How is acute liver failure (ALF) characterized?

Updated: Jun 13, 2019
  • Author: Gagan K Sood, MD; Chief Editor: BS Anand, MD  more...
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Answer

The term acute liver failure is used to describe the development of coagulopathy, usually with an international normalized ratio (INR) of greater than 1.5, and any degree of mental alteration (encephalopathy) in a patient without preexisting cirrhosis and with an illness of less than 26 weeks' duration.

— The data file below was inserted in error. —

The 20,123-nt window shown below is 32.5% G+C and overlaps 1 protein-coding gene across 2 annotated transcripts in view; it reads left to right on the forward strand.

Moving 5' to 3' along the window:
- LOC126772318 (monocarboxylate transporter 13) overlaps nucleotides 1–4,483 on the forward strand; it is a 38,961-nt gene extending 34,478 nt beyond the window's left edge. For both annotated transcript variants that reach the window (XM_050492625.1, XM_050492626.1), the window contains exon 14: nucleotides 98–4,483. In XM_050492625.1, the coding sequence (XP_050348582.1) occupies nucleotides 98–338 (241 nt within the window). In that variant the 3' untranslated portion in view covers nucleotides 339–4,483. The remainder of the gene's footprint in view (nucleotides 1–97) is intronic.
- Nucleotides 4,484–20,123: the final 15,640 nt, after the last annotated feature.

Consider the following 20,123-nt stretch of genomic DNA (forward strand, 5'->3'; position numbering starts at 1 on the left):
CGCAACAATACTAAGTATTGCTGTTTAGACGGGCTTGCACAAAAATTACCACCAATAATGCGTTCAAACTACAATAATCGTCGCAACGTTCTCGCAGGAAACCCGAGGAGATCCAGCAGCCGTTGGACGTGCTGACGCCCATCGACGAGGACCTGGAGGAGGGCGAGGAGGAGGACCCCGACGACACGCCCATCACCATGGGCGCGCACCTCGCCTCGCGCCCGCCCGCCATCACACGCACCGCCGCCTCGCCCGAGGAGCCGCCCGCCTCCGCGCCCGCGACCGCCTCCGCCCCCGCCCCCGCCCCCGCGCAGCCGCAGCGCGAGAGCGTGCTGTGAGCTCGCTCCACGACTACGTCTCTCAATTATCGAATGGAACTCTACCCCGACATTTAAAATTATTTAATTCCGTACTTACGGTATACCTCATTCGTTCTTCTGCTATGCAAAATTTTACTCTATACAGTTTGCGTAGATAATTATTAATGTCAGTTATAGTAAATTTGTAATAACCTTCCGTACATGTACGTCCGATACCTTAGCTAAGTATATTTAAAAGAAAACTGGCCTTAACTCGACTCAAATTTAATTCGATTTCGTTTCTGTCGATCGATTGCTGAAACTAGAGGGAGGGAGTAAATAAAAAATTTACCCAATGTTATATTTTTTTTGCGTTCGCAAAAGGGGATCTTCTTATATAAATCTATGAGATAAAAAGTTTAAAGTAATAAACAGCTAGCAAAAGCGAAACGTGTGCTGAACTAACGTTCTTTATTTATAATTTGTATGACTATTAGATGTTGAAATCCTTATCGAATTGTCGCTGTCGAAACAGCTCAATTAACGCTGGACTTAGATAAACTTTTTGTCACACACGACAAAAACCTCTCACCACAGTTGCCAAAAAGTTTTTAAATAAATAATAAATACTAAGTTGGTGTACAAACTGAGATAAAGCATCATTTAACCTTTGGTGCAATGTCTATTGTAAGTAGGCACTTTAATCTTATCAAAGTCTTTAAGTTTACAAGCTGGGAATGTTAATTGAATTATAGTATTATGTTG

Acute liver failure is a broad term that encompasses both fulminant hepatic failure (FHF) and subfulminant hepatic failure (or late-onset hepatic failure). Fulminant hepatic failure is generally used to describe the development of encephalopathy within 8 weeks of the onset of symptoms in a patient with a previously healthy liver. Subfulminant hepatic failure is reserved for patients with liver disease for up to 26 weeks before the development of hepatic encephalopathy.


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